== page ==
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What Are Grandparents' Rights?

Bonnie Miller, who lost her husband Jeff last year, wants to start a new life with her new fiancé, but Rose and Ronald Miller, Jeff's parents, want her - and their grandfchild - to stay nearby.

The 32-year-old widow said she never intended to prevent her in-laws from seeing their grandson. But a year after her husband died of leukemia, it was time for her to start fresh.

She told The Early Show co-anchor Harry Smith she met her fiancé in August while chatting on the Internet. She never thought this was going to be an issue.

But a judge's temporary order on April 29, says she can't move more than 25 miles from the home she's already sold, at least until a June 4 hearing.

Talking about her in-laws, she said, "I think that he (her fiance) is part of the problem for them. He is a wonderful man. They state that they don't know him. That nobody knows him. I know him. He is wonderful to my son. My son has much love for this man. Everybody that has met my fiancé absolutely adores him."

The judge also gave the grandparents more time with their grandson than they previously had.

The paternal grandmother, Rose Miller, said to Smith that, though her daughter-in-law has a right to start a new life, her grandson Kevin has a life, too. "We're his only blood relatives, and I think that he has the right to grow up knowing us and knowing that we all love him," Rose Miller said.

After she and her husband were unable to get in touch with their grandson for a period of three weeks, she said, they filed a custody suit.

Bonnie Miller's response to that was, "The reason that contact was cut off is because the paternal grandmother would not stop smoking in her home - that my son has asthma. Then she was invited over to home to visit with her grandchild. The grandfather and the grandmother were invited to my home to visit with their grandchild. The paternal grandfather declined to come. The paternal grandmother came over to my home, visited for about 40 minutes then became belligerent with me, threatened to take my child from my home. The police had to be called."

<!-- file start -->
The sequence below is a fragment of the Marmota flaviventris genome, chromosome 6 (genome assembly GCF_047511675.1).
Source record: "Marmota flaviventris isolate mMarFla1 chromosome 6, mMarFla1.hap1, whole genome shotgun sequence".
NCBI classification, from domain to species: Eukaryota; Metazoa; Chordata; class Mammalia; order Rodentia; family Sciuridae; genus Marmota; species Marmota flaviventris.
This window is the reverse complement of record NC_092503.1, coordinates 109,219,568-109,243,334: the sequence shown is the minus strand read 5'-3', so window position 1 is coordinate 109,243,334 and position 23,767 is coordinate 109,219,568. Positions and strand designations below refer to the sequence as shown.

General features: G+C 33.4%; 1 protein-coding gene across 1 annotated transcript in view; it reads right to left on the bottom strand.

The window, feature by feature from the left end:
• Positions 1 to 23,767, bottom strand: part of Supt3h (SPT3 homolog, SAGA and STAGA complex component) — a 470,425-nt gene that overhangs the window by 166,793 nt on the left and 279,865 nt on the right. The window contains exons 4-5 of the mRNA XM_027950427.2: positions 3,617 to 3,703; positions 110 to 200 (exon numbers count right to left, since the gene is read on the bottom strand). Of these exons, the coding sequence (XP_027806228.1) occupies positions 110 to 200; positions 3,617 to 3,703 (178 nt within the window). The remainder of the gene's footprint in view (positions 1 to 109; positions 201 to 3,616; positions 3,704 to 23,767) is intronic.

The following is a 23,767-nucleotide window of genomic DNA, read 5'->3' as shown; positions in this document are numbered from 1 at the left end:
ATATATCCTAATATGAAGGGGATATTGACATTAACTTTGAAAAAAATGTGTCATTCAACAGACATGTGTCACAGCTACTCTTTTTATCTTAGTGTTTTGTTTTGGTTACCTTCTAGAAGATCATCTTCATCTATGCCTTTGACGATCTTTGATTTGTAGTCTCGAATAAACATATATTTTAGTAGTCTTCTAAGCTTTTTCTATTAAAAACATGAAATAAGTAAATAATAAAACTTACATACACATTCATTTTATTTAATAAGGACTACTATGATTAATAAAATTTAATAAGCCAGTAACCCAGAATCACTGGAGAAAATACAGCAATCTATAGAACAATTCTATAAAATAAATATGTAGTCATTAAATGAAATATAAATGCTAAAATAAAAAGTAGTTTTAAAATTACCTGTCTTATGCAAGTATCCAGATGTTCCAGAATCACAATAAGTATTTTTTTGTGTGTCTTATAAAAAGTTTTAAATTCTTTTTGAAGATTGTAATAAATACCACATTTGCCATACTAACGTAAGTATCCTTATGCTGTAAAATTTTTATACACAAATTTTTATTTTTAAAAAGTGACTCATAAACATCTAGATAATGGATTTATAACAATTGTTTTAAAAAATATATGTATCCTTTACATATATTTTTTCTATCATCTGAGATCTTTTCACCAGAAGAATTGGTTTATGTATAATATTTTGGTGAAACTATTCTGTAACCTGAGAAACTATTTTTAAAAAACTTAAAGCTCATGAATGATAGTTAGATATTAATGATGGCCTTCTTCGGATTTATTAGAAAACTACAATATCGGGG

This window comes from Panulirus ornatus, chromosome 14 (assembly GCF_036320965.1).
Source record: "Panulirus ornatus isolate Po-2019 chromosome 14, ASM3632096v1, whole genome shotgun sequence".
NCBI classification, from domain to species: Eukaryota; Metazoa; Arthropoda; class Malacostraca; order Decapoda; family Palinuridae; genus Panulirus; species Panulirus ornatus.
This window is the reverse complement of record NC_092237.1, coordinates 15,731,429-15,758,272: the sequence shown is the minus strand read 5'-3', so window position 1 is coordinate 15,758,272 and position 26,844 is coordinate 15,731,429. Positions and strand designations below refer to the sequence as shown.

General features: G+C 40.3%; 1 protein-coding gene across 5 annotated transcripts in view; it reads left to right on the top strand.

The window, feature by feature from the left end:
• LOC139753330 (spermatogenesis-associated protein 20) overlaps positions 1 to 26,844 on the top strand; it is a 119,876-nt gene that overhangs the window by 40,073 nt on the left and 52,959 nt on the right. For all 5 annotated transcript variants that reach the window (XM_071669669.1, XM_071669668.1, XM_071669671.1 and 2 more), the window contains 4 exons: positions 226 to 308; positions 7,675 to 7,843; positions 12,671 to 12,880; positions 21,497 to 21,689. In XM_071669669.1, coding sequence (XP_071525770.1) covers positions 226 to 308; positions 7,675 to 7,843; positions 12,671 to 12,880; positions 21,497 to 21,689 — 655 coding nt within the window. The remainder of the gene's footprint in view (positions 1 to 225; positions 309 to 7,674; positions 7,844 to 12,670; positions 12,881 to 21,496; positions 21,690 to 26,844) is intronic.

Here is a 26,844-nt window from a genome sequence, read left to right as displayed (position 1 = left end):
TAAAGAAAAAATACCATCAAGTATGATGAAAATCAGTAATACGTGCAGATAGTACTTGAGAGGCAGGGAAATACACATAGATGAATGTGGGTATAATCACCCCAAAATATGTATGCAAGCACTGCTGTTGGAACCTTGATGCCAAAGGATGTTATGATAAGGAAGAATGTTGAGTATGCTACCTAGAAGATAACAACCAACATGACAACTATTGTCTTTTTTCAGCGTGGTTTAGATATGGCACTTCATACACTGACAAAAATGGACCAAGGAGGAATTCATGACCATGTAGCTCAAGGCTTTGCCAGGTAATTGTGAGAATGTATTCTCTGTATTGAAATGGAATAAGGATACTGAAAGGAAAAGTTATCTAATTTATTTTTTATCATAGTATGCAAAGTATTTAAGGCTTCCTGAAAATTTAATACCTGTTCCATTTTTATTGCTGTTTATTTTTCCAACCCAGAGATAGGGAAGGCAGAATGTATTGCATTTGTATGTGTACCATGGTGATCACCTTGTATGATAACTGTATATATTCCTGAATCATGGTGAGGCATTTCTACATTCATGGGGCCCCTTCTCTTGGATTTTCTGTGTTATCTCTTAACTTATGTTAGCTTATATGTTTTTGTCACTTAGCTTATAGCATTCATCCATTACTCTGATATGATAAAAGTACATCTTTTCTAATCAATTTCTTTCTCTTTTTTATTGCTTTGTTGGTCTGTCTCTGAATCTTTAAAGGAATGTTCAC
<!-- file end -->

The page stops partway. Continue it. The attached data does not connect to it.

Noting the conversation had started to sound like something between Dr. Phil and Judge Judy, Smith asked the grandparents' attorney Carol Hanna why she believes the grandparents could make Bonnie Miller and her son stay in Pittsburgh.

"Pennsylvania law permits grandchildren to remain in contact with their grandparents. Pennsylvania recognizes that even though parents may be starting a new life, that doesn't mean that the children have to lose their history and divorce their past," Hanna explained.

Bonnie Miller's attorney, Karen L. Ferri, said the grandparents don't have a leg to stand on legally.

"Section 5311 of the Pennsylvania statutes gives grandparents the right to seek partial custody. What they're trying to do is, we believe, impermissibly and unconstitutionally expand that right to prohibit relocation. If you look at the United States Supreme Court Law it says parents have a primary and basic right to the care, custody and control of a child. It's just an expansion way beyond what the legislators intended. There's no case law that supports what they're trying to do, Ferri said.

June is 4 is the hearing.

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